Florida Board of Ed Approves Race-Based Plan
Friday, October 12, 2012
Florida's Board of Education recently approved a state-wide, race-based strategic plan around educational attainment outcomes. The board expects 90% of Asian American students to be at or above grade level in reading by 2018. It expects whites to be at 88%, Latinos at 81% and African Americans at 74%.
In math, the plan calls for 92% of Asian American students to be scoring at or above grade level, whites at 86%, Latino students at 80%, and black students at 74%.
Other groups were included in the plan -- with English language learners, disabled students, and economically challenged students all under 80% of grade-level reading by 2018.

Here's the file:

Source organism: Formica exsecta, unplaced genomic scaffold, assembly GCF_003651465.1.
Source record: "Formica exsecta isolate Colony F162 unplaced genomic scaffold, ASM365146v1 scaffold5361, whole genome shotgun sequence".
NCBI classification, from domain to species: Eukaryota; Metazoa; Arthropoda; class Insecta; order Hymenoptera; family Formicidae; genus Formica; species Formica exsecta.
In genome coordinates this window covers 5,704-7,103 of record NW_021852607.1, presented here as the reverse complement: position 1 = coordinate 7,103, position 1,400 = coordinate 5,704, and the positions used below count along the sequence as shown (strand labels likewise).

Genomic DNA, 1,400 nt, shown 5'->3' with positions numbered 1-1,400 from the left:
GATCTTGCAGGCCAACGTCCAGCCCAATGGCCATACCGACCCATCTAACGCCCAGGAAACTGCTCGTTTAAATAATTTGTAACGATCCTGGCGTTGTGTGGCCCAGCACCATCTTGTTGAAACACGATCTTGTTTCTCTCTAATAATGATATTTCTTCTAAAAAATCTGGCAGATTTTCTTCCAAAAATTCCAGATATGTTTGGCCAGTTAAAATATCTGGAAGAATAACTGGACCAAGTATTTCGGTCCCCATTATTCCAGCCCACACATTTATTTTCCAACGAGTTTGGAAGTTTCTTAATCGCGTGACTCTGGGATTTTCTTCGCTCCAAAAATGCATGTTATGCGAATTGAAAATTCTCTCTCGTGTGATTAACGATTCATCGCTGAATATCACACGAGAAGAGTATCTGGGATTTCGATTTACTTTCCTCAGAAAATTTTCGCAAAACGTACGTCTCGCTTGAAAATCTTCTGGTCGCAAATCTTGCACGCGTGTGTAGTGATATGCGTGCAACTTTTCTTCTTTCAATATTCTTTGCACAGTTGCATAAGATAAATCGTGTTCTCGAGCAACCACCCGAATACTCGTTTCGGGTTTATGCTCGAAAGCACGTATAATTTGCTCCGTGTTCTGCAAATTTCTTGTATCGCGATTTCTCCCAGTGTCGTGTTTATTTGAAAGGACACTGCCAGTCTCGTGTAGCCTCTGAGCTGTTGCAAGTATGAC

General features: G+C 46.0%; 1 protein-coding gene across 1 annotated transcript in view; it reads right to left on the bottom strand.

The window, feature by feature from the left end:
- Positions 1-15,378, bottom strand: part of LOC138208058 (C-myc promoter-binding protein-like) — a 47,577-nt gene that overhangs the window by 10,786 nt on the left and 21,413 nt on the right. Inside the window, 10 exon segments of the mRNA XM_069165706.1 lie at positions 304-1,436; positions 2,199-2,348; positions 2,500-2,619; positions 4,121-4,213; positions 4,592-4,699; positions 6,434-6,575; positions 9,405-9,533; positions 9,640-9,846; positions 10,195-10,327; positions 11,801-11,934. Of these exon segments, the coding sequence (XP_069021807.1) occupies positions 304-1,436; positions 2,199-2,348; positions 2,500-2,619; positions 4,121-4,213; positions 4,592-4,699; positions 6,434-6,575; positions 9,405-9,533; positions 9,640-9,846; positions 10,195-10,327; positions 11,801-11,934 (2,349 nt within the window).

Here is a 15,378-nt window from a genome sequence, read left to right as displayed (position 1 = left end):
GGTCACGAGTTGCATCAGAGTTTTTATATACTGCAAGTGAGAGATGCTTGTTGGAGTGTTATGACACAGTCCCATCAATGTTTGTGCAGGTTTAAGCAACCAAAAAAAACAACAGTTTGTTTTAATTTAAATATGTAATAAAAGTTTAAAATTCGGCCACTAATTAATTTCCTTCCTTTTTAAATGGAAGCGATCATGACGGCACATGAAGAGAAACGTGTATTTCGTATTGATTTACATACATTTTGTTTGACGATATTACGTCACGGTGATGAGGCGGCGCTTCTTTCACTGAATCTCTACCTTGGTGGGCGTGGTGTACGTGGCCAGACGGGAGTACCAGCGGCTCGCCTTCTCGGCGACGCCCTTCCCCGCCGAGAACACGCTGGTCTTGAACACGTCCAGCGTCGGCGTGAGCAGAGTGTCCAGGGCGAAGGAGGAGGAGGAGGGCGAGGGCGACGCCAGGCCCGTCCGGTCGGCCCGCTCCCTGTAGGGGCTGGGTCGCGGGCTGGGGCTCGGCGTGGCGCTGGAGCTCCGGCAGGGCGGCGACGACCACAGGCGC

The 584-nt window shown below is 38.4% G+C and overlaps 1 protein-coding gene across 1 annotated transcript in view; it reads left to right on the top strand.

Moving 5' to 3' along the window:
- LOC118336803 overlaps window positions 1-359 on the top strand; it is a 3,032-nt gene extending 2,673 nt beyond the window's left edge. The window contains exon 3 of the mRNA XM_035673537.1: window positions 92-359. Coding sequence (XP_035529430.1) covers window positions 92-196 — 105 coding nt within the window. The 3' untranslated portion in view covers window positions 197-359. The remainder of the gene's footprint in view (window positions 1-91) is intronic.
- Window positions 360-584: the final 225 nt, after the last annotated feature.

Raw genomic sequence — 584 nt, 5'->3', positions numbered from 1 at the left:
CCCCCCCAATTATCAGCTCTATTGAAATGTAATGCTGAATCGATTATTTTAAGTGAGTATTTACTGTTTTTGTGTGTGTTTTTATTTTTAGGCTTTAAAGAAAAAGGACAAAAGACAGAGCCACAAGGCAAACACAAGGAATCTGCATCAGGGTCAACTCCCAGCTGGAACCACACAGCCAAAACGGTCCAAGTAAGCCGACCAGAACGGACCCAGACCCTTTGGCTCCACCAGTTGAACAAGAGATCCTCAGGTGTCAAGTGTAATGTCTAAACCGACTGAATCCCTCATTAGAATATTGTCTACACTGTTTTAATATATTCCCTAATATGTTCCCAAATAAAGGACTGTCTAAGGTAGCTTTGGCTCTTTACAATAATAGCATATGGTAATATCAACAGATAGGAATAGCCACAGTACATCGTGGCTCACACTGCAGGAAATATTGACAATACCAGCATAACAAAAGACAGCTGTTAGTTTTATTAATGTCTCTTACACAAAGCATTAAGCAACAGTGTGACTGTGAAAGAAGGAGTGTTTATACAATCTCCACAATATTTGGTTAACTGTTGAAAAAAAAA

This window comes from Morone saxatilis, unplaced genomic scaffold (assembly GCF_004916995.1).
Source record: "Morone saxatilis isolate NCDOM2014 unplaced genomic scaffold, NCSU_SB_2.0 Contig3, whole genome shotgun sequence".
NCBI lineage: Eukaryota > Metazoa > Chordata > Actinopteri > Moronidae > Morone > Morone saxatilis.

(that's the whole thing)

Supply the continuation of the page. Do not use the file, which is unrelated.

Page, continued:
The decision has prompted a surge of criticism from groups such as the Urban League, parents, and even a dissenting Florida Board of Ed member.
Cheryl Etters, spokeswoman for the Florida Department of Education, said the numbers are meant to set "realistic and attainable" goals: "of course we want every student to be successful," Etters said. "But we do have to take into account their starting point," the Sun-Sentinel reports.
Is this an example of the model minority myth negatively impacting policy decisions, or pitting Asian Americans against other groups? What does this mean for the APIA community, which still has substantial disparities around educational access and achievement, especially when broken down by ethnicity (see infographic by the Asian American Center for Advancing Justice below)? Is anyone else reminded of the controversial "Affirmative Action bake sales" organized on many college campuses?
Sound off in the comments!